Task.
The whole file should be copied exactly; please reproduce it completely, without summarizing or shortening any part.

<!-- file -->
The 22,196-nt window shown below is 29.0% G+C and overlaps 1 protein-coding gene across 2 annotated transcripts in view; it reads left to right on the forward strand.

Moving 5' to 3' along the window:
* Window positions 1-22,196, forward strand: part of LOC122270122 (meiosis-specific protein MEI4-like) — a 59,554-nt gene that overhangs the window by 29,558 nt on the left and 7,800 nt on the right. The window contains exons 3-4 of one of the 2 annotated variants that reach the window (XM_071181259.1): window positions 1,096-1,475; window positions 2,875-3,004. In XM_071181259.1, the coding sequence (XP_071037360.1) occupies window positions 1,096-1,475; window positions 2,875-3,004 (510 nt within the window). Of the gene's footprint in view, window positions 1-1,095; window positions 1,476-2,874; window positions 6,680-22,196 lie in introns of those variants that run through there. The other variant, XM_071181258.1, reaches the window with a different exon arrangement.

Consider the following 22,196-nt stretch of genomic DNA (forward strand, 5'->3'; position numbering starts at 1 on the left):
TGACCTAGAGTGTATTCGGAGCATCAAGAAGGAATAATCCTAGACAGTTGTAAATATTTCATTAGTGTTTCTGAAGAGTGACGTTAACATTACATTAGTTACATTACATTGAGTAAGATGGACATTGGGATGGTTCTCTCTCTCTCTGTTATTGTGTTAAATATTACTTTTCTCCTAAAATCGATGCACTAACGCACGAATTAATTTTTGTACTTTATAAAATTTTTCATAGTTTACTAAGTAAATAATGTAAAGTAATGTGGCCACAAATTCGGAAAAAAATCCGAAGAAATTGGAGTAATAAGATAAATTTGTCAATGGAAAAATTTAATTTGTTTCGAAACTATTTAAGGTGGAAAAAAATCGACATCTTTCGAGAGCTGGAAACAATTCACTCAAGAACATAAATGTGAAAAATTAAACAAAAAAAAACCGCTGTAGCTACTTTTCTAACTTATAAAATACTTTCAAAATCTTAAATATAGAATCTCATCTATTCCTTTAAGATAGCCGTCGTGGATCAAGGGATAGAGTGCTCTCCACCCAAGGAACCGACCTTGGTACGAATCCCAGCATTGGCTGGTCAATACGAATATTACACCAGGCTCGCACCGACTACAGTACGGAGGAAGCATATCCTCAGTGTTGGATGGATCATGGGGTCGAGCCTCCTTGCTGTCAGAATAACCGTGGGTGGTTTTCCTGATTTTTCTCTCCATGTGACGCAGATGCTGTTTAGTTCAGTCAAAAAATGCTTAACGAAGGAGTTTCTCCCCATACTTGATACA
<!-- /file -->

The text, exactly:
The 22,196-nt window shown below is 29.0% G+C and overlaps 1 protein-coding gene across 2 annotated transcripts in view; it reads left to right on the forward strand.

Moving 5' to 3' along the window:
* Window positions 1-22,196, forward strand: part of LOC122270122 (meiosis-specific protein MEI4-like) — a 59,554-nt gene that overhangs the window by 29,558 nt on the left and 7,800 nt on the right. The window contains exons 3-4 of one of the 2 annotated variants that reach the window (XM_071181259.1): window positions 1,096-1,475; window positions 2,875-3,004. In XM_071181259.1, the coding sequence (XP_071037360.1) occupies window positions 1,096-1,475; window positions 2,875-3,004 (510 nt within the window). Of the gene's footprint in view, window positions 1-1,095; window positions 1,476-2,874; window positions 6,680-22,196 lie in introns of those variants that run through there. The other variant, XM_071181258.1, reaches the window with a different exon arrangement.

Consider the following 22,196-nt stretch of genomic DNA (forward strand, 5'->3'; position numbering starts at 1 on the left):
TGACCTAGAGTGTATTCGGAGCATCAAGAAGGAATAATCCTAGACAGTTGTAAATATTTCATTAGTGTTTCTGAAGAGTGACGTTAACATTACATTAGTTACATTACATTGAGTAAGATGGACATTGGGATGGTTCTCTCTCTCTCTGTTATTGTGTTAAATATTACTTTTCTCCTAAAATCGATGCACTAACGCACGAATTAATTTTTGTACTTTATAAAATTTTTCATAGTTTACTAAGTAAATAATGTAAAGTAATGTGGCCACAAATTCGGAAAAAAATCCGAAGAAATTGGAGTAATAAGATAAATTTGTCAATGGAAAAATTTAATTTGTTTCGAAACTATTTAAGGTGGAAAAAAATCGACATCTTTCGAGAGCTGGAAACAATTCACTCAAGAACATAAATGTGAAAAATTAAACAAAAAAAAACCGCTGTAGCTACTTTTCTAACTTATAAAATACTTTCAAAATCTTAAATATAGAATCTCATCTATTCCTTTAAGATAGCCGTCGTGGATCAAGGGATAGAGTGCTCTCCACCCAAGGAACCGACCTTGGTACGAATCCCAGCATTGGCTGGTCAATACGAATATTACACCAGGCTCGCACCGACTACAGTACGGAGGAAGCATATCCTCAGTGTTGGATGGATCATGGGGTCGAGCCTCCTTGCTGTCAGAATAACCGTGGGTGGTTTTCCTGATTTTTCTCTCCATGTGACGCAGATGCTGTTTAGTTCAGTCAAAAAATGCTTAACGAAGGAGTTTCTCCCCATACTTGATACA